THEY EAT HORSES, DON’T THEY?: The Truth About the French (Thomas Dunne Books; December 9, 2014) by Piu Marie Eatwell

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THEY EAT HORSES, DON’T THEY?: The Truth About the French (Thomas Dunne Books; December 9, 2014). When Piu Marie Eatwell went to live in France she believed all the myths she heard about the people living there – that they drink wine at every meal and never get drunk, that French women don’t shave or get fat, that the city shuts down during the month of August and that the French always kiss when greeting someone. While some may be true, others turned out to be purely fictional.

 

In THEY EAT HORSES, DON’T THEY? – winner of the 2014 Next Generation Indie Book Award for Multicultural Non-Fiction – Eatwell reveals the facts behind 45 myths and misconceptions. Drawing from her personal experiences and primary sources, for each ‘myth’ she examines its truth today and rates it on a scale of one to three stars according to its veracity. Ultimately, creating a hilarious, yet informative, portrait of the country’s customs and lifestyle, and revealing a fascinating picture of both historical and contemporary France.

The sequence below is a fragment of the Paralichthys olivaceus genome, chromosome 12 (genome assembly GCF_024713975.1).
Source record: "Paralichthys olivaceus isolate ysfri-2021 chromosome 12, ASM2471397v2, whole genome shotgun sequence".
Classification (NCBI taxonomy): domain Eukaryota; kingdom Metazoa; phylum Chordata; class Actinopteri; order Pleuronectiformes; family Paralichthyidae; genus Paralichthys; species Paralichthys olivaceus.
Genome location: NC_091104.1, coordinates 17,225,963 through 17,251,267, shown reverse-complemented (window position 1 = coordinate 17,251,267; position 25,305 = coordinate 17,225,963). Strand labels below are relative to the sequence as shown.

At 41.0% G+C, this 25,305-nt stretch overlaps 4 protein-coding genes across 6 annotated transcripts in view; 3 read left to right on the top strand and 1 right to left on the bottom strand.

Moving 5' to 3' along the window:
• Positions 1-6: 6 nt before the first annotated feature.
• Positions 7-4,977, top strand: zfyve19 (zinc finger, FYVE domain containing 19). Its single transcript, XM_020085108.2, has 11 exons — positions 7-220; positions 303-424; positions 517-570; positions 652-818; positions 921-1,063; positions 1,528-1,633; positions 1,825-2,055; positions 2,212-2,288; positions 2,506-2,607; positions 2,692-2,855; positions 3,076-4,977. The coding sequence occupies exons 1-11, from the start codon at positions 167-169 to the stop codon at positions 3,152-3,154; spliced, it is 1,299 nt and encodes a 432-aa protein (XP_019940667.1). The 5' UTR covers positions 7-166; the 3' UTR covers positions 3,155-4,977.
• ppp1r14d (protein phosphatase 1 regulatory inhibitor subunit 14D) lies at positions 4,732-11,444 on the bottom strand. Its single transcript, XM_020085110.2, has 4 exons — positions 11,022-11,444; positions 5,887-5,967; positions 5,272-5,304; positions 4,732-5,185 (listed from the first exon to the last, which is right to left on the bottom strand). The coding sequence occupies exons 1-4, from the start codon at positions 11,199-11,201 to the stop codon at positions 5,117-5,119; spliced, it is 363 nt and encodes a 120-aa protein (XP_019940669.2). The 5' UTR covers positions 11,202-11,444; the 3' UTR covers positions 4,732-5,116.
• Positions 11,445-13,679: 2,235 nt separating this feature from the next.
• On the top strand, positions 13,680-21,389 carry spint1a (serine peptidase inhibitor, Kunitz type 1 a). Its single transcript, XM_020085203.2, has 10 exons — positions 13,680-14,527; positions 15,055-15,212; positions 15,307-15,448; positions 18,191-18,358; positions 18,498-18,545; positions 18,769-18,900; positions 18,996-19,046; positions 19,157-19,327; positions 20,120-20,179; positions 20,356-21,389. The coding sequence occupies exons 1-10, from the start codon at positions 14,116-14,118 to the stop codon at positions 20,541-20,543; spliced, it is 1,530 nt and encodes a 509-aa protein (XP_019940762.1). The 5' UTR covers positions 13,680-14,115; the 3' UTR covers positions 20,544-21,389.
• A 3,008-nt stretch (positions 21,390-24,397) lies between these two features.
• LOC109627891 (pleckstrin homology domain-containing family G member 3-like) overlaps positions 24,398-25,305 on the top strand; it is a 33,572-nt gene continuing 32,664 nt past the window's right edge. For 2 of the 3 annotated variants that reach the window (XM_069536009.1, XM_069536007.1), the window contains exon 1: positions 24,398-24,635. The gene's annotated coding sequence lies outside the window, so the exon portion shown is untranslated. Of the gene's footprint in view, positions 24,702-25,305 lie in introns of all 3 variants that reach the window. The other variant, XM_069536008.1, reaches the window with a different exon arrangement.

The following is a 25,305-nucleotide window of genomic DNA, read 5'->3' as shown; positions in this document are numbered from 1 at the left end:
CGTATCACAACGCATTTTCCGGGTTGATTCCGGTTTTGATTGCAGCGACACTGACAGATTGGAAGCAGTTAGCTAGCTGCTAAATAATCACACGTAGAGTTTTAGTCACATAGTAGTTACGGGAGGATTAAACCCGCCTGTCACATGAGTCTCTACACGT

ABOUT THE AUTHOR

Piu Marie Eatwell went to France for a long weekend one August summer holiday many years ago. She never left. After graduating from Oxford University with a First Class degree in English language and literature, she trained first as a BBC television producer and then as a lawyer. Over the years she has worked in various positions as a documentary film maker, barrister, teacher, mother, and—most recently—full-time writer, both in London and Paris. They Eat Horses, Don’t They? is her first book.

 

US Praise for THEY EAT HORSES, DON’T THEY

“Lovers of Paris will enjoy Eatwell’s chronicles of her journeys…Entertaining mini-essays that debunk common idealized conceptions of the French.”—Kirkus Reviews

“British-born francophile and France-resident Eatwell conducts a lighthearted journey through her adopted country by setting the record straight on commonly held stereotypes about the French…

the combination of history, trivia, and firsthand observations offers insights into the cultures on both ends of the Channel.”—Publishers Weekly

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